Wearing of Hijab to School To Be Decided By The Court of Appeal in Lagos

Lagos state court of appeal will today deliver judgment on a suit filed two 15-year-old girls against the ban on the usage of Hijab (Muslim Headscarf) by children in public primary and secondary schools, Vanguard Reports.

The government had banned the use of Hijab on the argument that it was not part of the approved school uniform for pupils.

Consequently, two girls (12-year-old at the time) under the aegis of the Muslim Students Society of Nigeria (MSSN), Lagos Area Unit, filed a suit on May 27 2013 at an Ikeja High Court challenging the decision of the state.

Justice Modupe Onyeabor dismissed the suit on October 17 2014, saying that the prohibition of the wearing of Hijab over school uniforms within and outside the premises of public schools was not discriminatory.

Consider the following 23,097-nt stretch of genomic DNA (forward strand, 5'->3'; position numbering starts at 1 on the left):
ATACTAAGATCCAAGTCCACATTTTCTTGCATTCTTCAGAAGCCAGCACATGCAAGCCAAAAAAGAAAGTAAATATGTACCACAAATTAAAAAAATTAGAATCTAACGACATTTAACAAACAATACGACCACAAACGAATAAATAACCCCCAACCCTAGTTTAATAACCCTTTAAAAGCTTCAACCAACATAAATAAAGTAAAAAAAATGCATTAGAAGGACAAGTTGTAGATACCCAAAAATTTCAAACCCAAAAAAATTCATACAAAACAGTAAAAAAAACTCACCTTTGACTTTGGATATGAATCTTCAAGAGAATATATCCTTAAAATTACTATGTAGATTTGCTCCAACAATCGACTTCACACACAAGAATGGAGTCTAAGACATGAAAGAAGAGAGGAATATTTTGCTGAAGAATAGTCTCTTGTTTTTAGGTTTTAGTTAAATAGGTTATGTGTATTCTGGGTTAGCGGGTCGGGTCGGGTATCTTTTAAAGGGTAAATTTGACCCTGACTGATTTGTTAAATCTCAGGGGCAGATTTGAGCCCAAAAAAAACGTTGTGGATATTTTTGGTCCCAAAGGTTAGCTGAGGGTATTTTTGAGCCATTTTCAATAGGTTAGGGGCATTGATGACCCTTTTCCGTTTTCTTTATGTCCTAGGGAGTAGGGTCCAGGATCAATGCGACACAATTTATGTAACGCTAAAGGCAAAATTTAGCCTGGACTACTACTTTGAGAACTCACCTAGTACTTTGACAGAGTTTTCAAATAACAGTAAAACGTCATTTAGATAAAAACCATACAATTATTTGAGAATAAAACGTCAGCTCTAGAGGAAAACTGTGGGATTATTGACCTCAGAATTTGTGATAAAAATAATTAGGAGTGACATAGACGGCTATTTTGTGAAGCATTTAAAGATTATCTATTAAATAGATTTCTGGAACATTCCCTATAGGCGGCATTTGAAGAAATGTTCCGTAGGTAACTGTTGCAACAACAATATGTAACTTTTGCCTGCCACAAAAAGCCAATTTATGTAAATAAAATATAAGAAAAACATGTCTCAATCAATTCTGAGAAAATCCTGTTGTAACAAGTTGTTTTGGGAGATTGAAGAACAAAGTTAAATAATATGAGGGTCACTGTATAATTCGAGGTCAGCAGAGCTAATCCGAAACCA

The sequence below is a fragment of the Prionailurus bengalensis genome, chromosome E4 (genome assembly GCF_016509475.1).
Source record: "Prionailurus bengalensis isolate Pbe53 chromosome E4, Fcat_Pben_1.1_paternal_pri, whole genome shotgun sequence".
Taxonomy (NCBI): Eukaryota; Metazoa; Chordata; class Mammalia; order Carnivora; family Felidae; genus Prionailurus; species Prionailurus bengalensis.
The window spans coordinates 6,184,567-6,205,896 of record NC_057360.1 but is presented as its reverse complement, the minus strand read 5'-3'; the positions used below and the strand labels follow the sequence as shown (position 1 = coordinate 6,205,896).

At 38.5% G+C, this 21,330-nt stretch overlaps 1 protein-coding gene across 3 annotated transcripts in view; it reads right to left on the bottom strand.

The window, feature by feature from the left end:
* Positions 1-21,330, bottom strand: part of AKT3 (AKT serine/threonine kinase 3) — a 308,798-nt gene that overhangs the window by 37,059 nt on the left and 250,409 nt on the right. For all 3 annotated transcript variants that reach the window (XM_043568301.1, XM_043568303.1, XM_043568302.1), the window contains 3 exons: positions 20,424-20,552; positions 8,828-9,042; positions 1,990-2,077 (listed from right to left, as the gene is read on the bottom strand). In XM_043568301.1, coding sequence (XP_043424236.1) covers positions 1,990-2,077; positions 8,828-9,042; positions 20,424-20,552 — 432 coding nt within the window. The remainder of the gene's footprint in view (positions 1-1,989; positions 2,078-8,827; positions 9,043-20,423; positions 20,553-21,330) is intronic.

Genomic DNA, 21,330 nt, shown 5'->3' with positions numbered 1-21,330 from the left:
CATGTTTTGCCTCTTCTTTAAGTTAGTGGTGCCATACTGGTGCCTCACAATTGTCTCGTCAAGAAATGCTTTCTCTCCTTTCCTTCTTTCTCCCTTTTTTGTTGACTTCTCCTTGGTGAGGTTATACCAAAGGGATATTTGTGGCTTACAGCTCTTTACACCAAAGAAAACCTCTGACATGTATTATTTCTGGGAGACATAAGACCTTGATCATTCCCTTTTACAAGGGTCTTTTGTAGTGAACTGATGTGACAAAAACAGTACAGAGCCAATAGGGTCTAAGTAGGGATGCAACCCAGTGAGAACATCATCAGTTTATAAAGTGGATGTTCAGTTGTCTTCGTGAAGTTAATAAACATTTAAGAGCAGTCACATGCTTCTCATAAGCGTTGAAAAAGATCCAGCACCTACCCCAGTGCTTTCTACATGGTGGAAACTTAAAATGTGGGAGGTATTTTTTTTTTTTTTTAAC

The judge said Section 10 of the Constitution made Nigeria a secular state and that government must maintain neutrality at all times.

The students and the Registered Trustees of MSSN appealed the judgment, and today, a special 5-man panel led by Justice A.B Gumel will give judgment on the case. The panel had previously reserved its judgement on Friday, May 27.

Others on the panel are Justice M. Fasanmi, Justice A. Jauro, Justice J.S. Ikejegh and Justice Jombo Ofor.

This is coming after Justice Jide Falola of the Osun State High Court on Friday, June 3rd ruled that female Muslim students in public schools in the state have the right to wear hijab to school.

Falola ruled in favour of the plaintiff in a legal action instituted by the Osun State Muslim Community and the Muslim Students Society of Nigeria (MSSN) in 2013.

Following the judgment, the  Osun State Chapter of the Christian Association of Nigeria (CAN) instituted a stay of execution at the Appeal Court in the state.

The June 3 judgment sparked protests in Osun state where Christian students were ordered by their leaders to put on robes and other church uniforms to school.

 

Featured Image: Everyday Feminism